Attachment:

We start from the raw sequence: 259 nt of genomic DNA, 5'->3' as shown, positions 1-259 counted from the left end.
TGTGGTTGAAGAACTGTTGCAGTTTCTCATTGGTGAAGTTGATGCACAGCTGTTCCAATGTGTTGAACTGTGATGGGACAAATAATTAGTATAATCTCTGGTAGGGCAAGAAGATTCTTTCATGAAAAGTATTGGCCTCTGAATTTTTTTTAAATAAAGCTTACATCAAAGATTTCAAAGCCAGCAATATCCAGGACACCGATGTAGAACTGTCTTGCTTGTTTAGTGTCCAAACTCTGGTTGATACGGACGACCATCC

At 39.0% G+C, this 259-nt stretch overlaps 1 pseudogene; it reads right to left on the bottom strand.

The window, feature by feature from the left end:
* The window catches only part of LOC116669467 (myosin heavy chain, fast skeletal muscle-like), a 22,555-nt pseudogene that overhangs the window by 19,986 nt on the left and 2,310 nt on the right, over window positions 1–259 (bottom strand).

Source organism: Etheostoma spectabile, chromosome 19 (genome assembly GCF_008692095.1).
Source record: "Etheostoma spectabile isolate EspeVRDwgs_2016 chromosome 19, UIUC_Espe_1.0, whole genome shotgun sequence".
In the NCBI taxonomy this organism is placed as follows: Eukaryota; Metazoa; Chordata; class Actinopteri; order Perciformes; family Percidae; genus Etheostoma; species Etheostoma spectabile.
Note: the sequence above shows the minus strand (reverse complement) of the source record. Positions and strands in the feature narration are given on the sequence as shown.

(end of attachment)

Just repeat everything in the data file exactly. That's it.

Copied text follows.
We start from the raw sequence: 259 nt of genomic DNA, 5'->3' as shown, positions 1-259 counted from the left end.
TGTGGTTGAAGAACTGTTGCAGTTTCTCATTGGTGAAGTTGATGCACAGCTGTTCCAATGTGTTGAACTGTGATGGGACAAATAATTAGTATAATCTCTGGTAGGGCAAGAAGATTCTTTCATGAAAAGTATTGGCCTCTGAATTTTTTTTAAATAAAGCTTACATCAAAGATTTCAAAGCCAGCAATATCCAGGACACCGATGTAGAACTGTCTTGCTTGTTTAGTGTCCAAACTCTGGTTGATACGGACGACCATCC

At 39.0% G+C, this 259-nt stretch overlaps 1 pseudogene; it reads right to left on the bottom strand.

The window, feature by feature from the left end:
* The window catches only part of LOC116669467 (myosin heavy chain, fast skeletal muscle-like), a 22,555-nt pseudogene that overhangs the window by 19,986 nt on the left and 2,310 nt on the right, over window positions 1–259 (bottom strand).

Source organism: Etheostoma spectabile, chromosome 19 (genome assembly GCF_008692095.1).
Source record: "Etheostoma spectabile isolate EspeVRDwgs_2016 chromosome 19, UIUC_Espe_1.0, whole genome shotgun sequence".
In the NCBI taxonomy this organism is placed as follows: Eukaryota; Metazoa; Chordata; class Actinopteri; order Perciformes; family Percidae; genus Etheostoma; species Etheostoma spectabile.
Note: the sequence above shows the minus strand (reverse complement) of the source record. Positions and strands in the feature narration are given on the sequence as shown.